The Rays technically are signed through 2027 according to St. Petersburg mayor Bill Foster. This contract that the Rays have with the city states that the Rays cannot enter discussions with other communities. However, with the right lawyer, the Rays would be able to escape this lease agreement. If the Rays can’t find a place to build a stadium in South Florida, then there are many cities that would love to host a Major League franchise. If the Rays are forced to move, then Las Vegas is the perfect fit. It is very sad to watch a team not be able to sell out a game in the ALDS.

I really feel bad for those devoted Rays fans. Living in Seattle, I had to go through the process of losing our hometown basketball team, the Sonics. It was a very similar situation where you could sort of sense the relocation coming. The stadium was not up to par, and the league was impatient. I’m not sure if baseball will ever thrive in Tampa Bay, but I am definitely rooting for this organization to find a way to boost attendances and keep their team in Tampa.

 ***Today’s feature was prepared by our Baseball Writer, Sam Evans.  We highly encourage you to leave your comments and feedback at the bottom of the page and share in the discussion with our readers.  You can also follow Sam on Twitter***

 

Please e-mail us at: MLBreports@gmail.com with any questions and feedback.  You can follow us on Twitter (@MLBreports) and become a fan on Facebook .  To subscribe to our website and have the daily Reports sent directly to your inbox , click here and follow the link at the top of our homepage.

Is Expansion of Interleague Play a Good Idea?

      

Monday November 28, 2011

Sam Evans: When Major League baseball first instituted interleague play in 1997 it was supposed to draw fans back to the game. It worked, as attendances rose around baseball whenever teams from the other league were in town. Now, in the year 2011, MLB is searching for a new way to draw fans back to the game and level the playing field for teams at the same time.

This offseason, Major League Baseball decided to realign the Astros to the American League. With balance leagues of 15 teams each side, this means that there will be at least one interleague game on days when all thirty teams are playing (Friday, Saturday, Sunday, Opening Day, etc). MLB is trying to make the leagues and divisions more fair, but by doing so they are making interleague play less meaningful. In “Elmo Saves Christmas,” Elmo wishes that he could have Christmas every day.  However, when Elmo’s wish comes true, he discovers Christmas is not as fun anymore. I am frightened that this will happen to baseball, and the result is that interleague play will not be as special.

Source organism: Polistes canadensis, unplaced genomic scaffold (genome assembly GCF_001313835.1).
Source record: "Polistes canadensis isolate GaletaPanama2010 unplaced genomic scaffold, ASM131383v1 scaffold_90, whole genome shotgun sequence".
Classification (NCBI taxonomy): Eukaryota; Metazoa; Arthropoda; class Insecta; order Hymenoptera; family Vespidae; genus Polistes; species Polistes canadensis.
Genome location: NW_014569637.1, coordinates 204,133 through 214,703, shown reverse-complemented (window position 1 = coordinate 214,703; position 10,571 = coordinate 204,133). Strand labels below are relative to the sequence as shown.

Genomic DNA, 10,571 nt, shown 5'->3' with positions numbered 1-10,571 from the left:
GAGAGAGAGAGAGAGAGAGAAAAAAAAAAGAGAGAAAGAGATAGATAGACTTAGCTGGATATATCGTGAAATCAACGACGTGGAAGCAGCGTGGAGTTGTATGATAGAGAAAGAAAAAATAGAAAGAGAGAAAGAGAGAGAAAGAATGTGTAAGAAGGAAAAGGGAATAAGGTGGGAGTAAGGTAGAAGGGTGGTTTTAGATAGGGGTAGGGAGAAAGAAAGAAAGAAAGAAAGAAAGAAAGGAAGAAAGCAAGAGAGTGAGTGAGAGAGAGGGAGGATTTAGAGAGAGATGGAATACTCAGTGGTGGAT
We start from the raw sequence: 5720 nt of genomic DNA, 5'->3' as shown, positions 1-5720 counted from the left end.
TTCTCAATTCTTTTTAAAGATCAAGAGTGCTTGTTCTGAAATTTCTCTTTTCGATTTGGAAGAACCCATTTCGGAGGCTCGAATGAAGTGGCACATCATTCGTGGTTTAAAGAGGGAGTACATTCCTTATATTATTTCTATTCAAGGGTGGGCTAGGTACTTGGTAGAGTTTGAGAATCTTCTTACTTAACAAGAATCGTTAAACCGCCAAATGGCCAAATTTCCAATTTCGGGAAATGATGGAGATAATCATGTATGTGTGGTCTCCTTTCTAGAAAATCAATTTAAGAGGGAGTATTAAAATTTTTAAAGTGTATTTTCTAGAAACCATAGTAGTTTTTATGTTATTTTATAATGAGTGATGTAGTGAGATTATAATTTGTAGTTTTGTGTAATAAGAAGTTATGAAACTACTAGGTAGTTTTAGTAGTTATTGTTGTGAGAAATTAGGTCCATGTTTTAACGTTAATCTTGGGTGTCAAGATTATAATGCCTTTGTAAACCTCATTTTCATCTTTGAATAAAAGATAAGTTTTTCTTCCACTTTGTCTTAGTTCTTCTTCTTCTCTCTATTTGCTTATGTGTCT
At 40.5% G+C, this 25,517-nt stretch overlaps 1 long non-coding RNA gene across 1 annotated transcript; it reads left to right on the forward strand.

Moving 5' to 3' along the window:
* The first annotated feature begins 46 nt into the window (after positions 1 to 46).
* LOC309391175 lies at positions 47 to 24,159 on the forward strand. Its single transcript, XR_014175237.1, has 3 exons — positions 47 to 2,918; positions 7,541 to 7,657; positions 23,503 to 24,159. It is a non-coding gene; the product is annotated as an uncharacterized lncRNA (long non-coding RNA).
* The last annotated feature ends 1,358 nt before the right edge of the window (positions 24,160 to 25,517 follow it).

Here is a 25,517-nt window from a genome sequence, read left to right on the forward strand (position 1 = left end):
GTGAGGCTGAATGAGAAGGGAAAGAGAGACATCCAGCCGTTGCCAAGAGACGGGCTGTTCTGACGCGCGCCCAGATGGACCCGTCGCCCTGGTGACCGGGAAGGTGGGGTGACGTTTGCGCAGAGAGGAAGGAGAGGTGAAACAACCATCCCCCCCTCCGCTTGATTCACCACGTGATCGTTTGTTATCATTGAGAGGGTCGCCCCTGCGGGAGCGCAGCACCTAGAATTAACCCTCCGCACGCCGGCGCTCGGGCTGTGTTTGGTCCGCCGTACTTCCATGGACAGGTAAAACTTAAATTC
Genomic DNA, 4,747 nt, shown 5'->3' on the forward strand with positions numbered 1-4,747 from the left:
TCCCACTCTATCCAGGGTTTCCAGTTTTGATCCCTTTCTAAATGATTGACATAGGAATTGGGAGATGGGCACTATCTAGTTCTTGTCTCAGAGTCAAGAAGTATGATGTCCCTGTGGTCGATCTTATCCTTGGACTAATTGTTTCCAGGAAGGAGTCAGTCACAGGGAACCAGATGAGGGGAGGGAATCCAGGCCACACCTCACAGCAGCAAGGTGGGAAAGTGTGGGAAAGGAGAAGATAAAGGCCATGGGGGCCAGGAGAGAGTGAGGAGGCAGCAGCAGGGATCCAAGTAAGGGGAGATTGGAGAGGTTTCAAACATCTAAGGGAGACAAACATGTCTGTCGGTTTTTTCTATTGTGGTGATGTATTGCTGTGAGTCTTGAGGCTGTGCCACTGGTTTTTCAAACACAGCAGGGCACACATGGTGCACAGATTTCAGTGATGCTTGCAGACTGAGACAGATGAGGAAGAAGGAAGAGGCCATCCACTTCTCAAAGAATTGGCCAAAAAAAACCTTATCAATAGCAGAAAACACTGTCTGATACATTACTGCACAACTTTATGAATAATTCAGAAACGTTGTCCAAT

For myself and many other baseball fans, the current interleague schedule is perfect. The summer months are a great time to go watch a team that you otherwise would not normally get to watch. I am afraid that with MLB’s new proposed schedule, the concept of separate leagues will lose almost all of their meaning outside of the postseason. The All-Star game will also not be as exciting because we would have already seen most of these players face each other throughout the year.

If I was Bud Selig, I would recognize that baseball needs to regain popularity among younger people. Baseball needs new ideas in marketing to become more popular around the world. If this new increased interleague schedule is destined to happen,  then I would have only one interleague game on those required days and make it nationally televised. This would be similar to NBC’s Game of the Week which was televised and extremely popular from 1960 to 1990.

I think that interleague play over a whole season will have the opportunity to bring more fans to the game. However, I think there is more of a chance that it has little to no impact.  Major League baseball needs to focus on getting people talking, to create a buzz. We have seen this idea work when fans are drawn to exciting players such as Strasburg and when fans see other people talking about the game.